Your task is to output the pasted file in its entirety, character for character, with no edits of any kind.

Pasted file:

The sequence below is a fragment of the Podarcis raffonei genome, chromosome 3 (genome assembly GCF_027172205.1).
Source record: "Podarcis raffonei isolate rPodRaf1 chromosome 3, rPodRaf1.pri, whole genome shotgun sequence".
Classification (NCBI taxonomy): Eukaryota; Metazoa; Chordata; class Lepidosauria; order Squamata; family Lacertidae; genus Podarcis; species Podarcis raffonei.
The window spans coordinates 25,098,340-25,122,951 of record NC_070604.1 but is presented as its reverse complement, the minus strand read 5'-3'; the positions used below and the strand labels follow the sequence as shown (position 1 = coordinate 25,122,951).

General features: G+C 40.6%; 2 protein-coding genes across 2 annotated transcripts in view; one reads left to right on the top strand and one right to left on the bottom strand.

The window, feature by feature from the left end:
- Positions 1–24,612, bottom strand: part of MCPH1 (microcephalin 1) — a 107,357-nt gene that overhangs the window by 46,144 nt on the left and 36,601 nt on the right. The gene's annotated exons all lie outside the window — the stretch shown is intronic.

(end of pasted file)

The sequence below is a fragment of the Podarcis raffonei genome, chromosome 3 (genome assembly GCF_027172205.1).
Source record: "Podarcis raffonei isolate rPodRaf1 chromosome 3, rPodRaf1.pri, whole genome shotgun sequence".
Classification (NCBI taxonomy): Eukaryota; Metazoa; Chordata; class Lepidosauria; order Squamata; family Lacertidae; genus Podarcis; species Podarcis raffonei.
The window spans coordinates 25,098,340-25,122,951 of record NC_070604.1 but is presented as its reverse complement, the minus strand read 5'-3'; the positions used below and the strand labels follow the sequence as shown (position 1 = coordinate 25,122,951).

General features: G+C 40.6%; 2 protein-coding genes across 2 annotated transcripts in view; one reads left to right on the top strand and one right to left on the bottom strand.

The window, feature by feature from the left end:
- Positions 1–24,612, bottom strand: part of MCPH1 (microcephalin 1) — a 107,357-nt gene that overhangs the window by 46,144 nt on the left and 36,601 nt on the right. The gene's annotated exons all lie outside the window — the stretch shown is intronic.